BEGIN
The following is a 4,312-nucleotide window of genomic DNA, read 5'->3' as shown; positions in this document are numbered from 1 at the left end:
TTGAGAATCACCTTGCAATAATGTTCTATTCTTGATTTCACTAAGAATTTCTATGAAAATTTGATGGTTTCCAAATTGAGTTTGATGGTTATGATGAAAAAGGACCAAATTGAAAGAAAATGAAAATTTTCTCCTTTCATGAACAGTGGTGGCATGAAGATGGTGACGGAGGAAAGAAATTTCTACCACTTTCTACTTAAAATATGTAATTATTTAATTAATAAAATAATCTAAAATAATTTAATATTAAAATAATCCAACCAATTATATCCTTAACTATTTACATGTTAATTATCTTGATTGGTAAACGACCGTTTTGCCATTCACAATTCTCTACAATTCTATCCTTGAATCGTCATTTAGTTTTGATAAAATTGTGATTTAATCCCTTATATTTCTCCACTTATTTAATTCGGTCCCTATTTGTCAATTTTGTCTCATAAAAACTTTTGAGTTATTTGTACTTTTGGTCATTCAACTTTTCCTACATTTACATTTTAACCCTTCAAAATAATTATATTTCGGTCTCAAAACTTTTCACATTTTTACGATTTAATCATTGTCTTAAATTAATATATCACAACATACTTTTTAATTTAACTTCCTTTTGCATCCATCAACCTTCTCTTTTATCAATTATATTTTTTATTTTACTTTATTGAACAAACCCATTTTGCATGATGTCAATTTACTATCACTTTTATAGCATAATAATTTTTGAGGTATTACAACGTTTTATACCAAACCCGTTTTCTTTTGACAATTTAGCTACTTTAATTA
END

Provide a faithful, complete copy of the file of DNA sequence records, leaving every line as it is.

The following is a 4,312-nucleotide window of genomic DNA, read 5'->3' as shown; positions in this document are numbered from 1 at the left end:
TTGAGAATCACCTTGCAATAATGTTCTATTCTTGATTTCACTAAGAATTTCTATGAAAATTTGATGGTTTCCAAATTGAGTTTGATGGTTATGATGAAAAAGGACCAAATTGAAAGAAAATGAAAATTTTCTCCTTTCATGAACAGTGGTGGCATGAAGATGGTGACGGAGGAAAGAAATTTCTACCACTTTCTACTTAAAATATGTAATTATTTAATTAATAAAATAATCTAAAATAATTTAATATTAAAATAATCCAACCAATTATATCCTTAACTATTTACATGTTAATTATCTTGATTGGTAAACGACCGTTTTGCCATTCACAATTCTCTACAATTCTATCCTTGAATCGTCATTTAGTTTTGATAAAATTGTGATTTAATCCCTTATATTTCTCCACTTATTTAATTCGGTCCCTATTTGTCAATTTTGTCTCATAAAAACTTTTGAGTTATTTGTACTTTTGGTCATTCAACTTTTCCTACATTTACATTTTAACCCTTCAAAATAATTATATTTCGGTCTCAAAACTTTTCACATTTTTACGATTTAATCATTGTCTTAAATTAATATATCACAACATACTTTTTAATTTAACTTCCTTTTGCATCCATCAACCTTCTCTTTTATCAATTATATTTTTTATTTTACTTTATTGAACAAACCCATTTTGCATGATGTCAATTTACTATCACTTTTATAGCATAATAATTTTTGAGGTATTACAACGTTTTATACCAAACCCGTTTTCTTTTGACAATTTAGCTACTTTAATTA